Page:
Amazon EC2 and S3 are its two bread-and-butter platforms, along with many other strong up and comers. S3 was their original platform under Amazon Web Services in 2006. I remember when it came out, I was highly skeptical that it would ever be that successful. I learned to never doubt Amazon. They revamped their web services several times over, keeping what works and scrapping what doesn’t. S3 works. I actually strongly considered creating my website on S3. In the end I decided for a much quicker solution for my personal use, but if I ever wanted to expand upon my super simple site, S3 unlocks loads of potential.

Amazon EC2 is a fantastic platform, which is probably one of my favorites. It gives you an easy-to-scale solution for remote servers. You pay for what you use or need, and nothing more. The scalable part is key to me. If you have no idea how well your application or tool will take off, you can start with one server, and it gets awesome adoption, you no longer have to panic about how you are going to add in more capacity, and if that will screw up the tool or create massive downtime. EC2 is very scalable. If you need more servers, you pay for them and they are up and running with very few issues. For these reasons, I have strongly considered using EC2 for SharePoint development. Quick, easy and you can grant access to the environment much more easily than you can from within your enterprise.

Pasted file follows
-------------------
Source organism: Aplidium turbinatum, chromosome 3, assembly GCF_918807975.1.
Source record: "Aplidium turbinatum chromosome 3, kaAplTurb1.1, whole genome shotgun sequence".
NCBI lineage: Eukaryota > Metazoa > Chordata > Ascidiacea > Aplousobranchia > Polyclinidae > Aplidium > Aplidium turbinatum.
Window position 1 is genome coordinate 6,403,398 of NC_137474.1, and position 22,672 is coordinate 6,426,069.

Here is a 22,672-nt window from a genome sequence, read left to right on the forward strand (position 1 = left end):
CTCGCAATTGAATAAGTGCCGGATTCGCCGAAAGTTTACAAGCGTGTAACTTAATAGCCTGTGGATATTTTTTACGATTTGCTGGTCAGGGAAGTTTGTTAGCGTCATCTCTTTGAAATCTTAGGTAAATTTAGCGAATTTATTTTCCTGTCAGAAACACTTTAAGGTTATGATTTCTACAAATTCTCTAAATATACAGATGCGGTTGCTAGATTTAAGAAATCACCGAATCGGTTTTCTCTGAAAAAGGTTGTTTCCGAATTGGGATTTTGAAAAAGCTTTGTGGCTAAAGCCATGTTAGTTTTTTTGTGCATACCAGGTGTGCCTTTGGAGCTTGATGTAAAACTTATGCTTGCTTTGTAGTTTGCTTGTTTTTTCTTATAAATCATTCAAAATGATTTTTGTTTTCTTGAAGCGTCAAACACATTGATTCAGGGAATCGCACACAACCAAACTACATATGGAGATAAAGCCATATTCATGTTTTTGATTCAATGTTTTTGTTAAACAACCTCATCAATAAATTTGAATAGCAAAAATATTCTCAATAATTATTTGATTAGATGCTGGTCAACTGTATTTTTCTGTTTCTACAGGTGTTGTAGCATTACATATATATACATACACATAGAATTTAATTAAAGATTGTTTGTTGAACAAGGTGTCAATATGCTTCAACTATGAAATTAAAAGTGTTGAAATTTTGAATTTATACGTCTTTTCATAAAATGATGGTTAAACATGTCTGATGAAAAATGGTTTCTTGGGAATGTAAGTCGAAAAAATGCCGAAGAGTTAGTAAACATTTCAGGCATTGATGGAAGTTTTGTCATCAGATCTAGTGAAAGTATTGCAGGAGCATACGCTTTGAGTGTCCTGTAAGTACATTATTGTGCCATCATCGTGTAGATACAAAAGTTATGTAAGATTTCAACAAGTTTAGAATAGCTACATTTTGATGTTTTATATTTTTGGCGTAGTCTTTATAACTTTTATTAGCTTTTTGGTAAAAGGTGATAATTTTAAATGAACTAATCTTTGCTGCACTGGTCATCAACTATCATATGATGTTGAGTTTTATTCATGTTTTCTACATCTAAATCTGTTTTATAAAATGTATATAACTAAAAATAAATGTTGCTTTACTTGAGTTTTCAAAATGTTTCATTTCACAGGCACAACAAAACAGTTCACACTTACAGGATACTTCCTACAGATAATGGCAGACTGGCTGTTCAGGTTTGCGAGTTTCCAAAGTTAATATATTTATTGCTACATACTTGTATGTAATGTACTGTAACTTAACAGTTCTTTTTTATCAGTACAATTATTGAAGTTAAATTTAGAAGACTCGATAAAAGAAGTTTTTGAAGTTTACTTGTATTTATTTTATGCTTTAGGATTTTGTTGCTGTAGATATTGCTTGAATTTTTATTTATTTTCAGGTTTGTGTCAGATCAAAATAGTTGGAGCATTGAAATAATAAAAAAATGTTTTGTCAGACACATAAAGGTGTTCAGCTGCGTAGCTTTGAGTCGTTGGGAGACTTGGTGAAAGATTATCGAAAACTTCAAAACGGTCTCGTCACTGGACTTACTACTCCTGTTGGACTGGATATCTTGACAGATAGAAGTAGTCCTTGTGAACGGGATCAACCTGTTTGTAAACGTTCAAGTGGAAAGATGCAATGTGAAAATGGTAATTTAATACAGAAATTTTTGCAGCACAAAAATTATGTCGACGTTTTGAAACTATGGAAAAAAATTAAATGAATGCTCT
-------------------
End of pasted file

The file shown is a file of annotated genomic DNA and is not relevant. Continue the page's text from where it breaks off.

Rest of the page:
AWS Customers

I wasn’t originally going to post about AWS customers and what they have done, as it didn’t seem fitting to the site, but I think it is more about what these customers have accomplished and specifically how AWS helped them reach their goals.

  • NetflixNetflix has gone completely on AWS. During the case study and also from listening to Andy Jassy’s demonstration, the key is getting businesses to focus on what it is they do best, and removing distractions. In this case, managing data centers and server farms is a distraction, where Netflix was much better off letting Amazon do all that work and letting Netflix focus on creating a fantastic end-user experience. Another awesome idea employed by Netflix was using AWS to create an application to cause production issues (I know, crazy!) to double check that AWS was doing its job and defaulting to a non-damaged server or database.